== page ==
Vivian Ventura - age 30, beautiful, dark, mysterious-looking. Vivivan Ventura - actress, model, hostess. Vivian Ventura - plaintiff in a scandalous paternity suit splashed across the pages of London's tabloids for months. Vivian Ventura - reputed playgirl, friends to importantand powerful men, the papers say, men like Saudi businessman Adnan Khashoggi, recently ousted playboy premier of the Seychelles James Mancham, Jordan's King Hussein. Vivian Ventura - consort of Super-Arabs.
She lowers her eyelids demurely. "Oh, it's all so ridiculous," she says, obviously quite pleased. "People thing I'm always having fabulous men."
Vivian Ventura is still upstairs dressing at the appointed time of the evening interview so her houseguest, actress Valerie Perrine, answers the door of her tiny row house in Chelsea. While Vivian is still making up another houseguest appears, a woman in her late 50s with short, blond hair, tight blue jeans, knee-high bootsa and a mink battle jacket. It is international jet-setter Princess "Honeychile" Hohenlohe.
They make polite conversation for a few minutes until Vivian descends perfectly made up, dressed in a cloud of pink silk, her perfect breast misted by her blouse, her long dark hair braided to her shoulders. The two ladies disappear to the kitchen to make tea, and Vivian reclines on several large pillows on the fllor of her living room, decorated in Middle Eastern motif. Shortly afterward her two faughters, Scheherazade and Jasmine, appear in their bathrobes with their Spanish nanny to say goodnight.
When they leave, Vivian puts some romantic records on the phonograph, settles into a comfortable position and talks enthusiastically about herself and her life.
She is half Scottish, she says, and part Turkish and part Spanish or "Sephardic" as she likes to say.
She was raised in Colombia, South America, went to school in England and at age 16 got a contract from 20th Century Fox and went to Hollywood to become a movie star. At 17 she married a producer and was quickly divorced from him after having her first child. During that time she says she starred in "High Wind in Jamaica" with Anthony Quinn, "Promise Her Anything" with Warren Beatty and "Lord Jim" with Peter O'Toole, among the 15 films she eventually made. "Then at 25 I retired," she explains. "I felt I just as dreadful as the other. I kind of live for perfectionism, so . . ." and she shrugs.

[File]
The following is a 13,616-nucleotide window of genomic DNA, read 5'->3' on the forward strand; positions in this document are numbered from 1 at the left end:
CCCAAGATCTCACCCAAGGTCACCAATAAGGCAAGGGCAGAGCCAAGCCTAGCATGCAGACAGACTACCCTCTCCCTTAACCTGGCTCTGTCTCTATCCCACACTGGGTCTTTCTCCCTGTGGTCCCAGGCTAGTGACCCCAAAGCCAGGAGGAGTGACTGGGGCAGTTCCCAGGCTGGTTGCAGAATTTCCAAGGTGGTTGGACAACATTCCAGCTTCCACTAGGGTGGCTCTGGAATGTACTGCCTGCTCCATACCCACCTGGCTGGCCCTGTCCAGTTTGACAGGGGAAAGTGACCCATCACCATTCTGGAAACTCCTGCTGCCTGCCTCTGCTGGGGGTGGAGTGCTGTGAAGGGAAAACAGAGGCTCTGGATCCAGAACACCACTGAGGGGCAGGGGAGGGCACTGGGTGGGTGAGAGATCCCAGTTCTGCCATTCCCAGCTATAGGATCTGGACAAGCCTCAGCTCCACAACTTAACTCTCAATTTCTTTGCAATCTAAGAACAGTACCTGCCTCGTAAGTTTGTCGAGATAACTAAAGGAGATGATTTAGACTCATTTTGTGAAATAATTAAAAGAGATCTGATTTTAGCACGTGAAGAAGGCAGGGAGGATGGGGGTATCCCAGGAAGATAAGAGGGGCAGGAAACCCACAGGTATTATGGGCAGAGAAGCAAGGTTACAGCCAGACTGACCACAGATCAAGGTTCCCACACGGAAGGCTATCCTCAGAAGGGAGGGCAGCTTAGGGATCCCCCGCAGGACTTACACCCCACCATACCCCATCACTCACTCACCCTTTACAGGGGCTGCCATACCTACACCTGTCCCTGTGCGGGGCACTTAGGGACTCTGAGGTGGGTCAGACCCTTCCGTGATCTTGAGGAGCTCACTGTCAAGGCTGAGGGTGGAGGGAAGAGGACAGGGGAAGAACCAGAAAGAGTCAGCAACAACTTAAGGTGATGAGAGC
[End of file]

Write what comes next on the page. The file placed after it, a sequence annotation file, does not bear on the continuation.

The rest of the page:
It was at that time she became involved with a "cash millionaire" he was high-powered young English banker John Bentley - who she claimed was the father of her second child and whom she took to court to prove it.
They broken up and for the past five years, Vivian has been on her own - giving and organizing parties, traveling, doing free-lance publicity work and arranging celebrity trips for tourism bureaus of various countries.
And during this time she has become friendly with the Arabs.
She had already made the connection years before when she became friends with Adnan Khashoggi, the fabled Arab entrepreneur."I've known Adnan Khashoggi for 12 years," she says. "He's incredible, a wonderful human being. I came to Washington for President Ford's inauguration with Khashoggi. We had real first-class treatment. We met Walter Washington."
It was through Khashoggi, she says, that she first went to Beirut. "Through him I started learning the habits of the Arabs," she says. "I liked what I saw. That was long before the oil boom."
And then, several years ago, she took a trip down the Nile. "I loved Egypt," she says. "I believe I'm the total reincarnation of Netertiti."
That trip, she says, "actually changed my entire life. it made me realize that one should return to basics. With all this jetting around, one does sort of lose touch. Now I make it a thing to make two trips a year under extraordinary places."
Through that trip through her jetset friends who move in and out of London, through her winter trips to Morocco, her summers in Marbella and her frequent trips to Paris, she began meeting a lot of sophisticated Arabs.
"I've always liked them, always been friends with them ever since they've been 'in'," she says. "I remember my friends saying that if you're having any Arabs to dinner, forget it. Now the same people can't beg me enough to have them over with my Arab friends."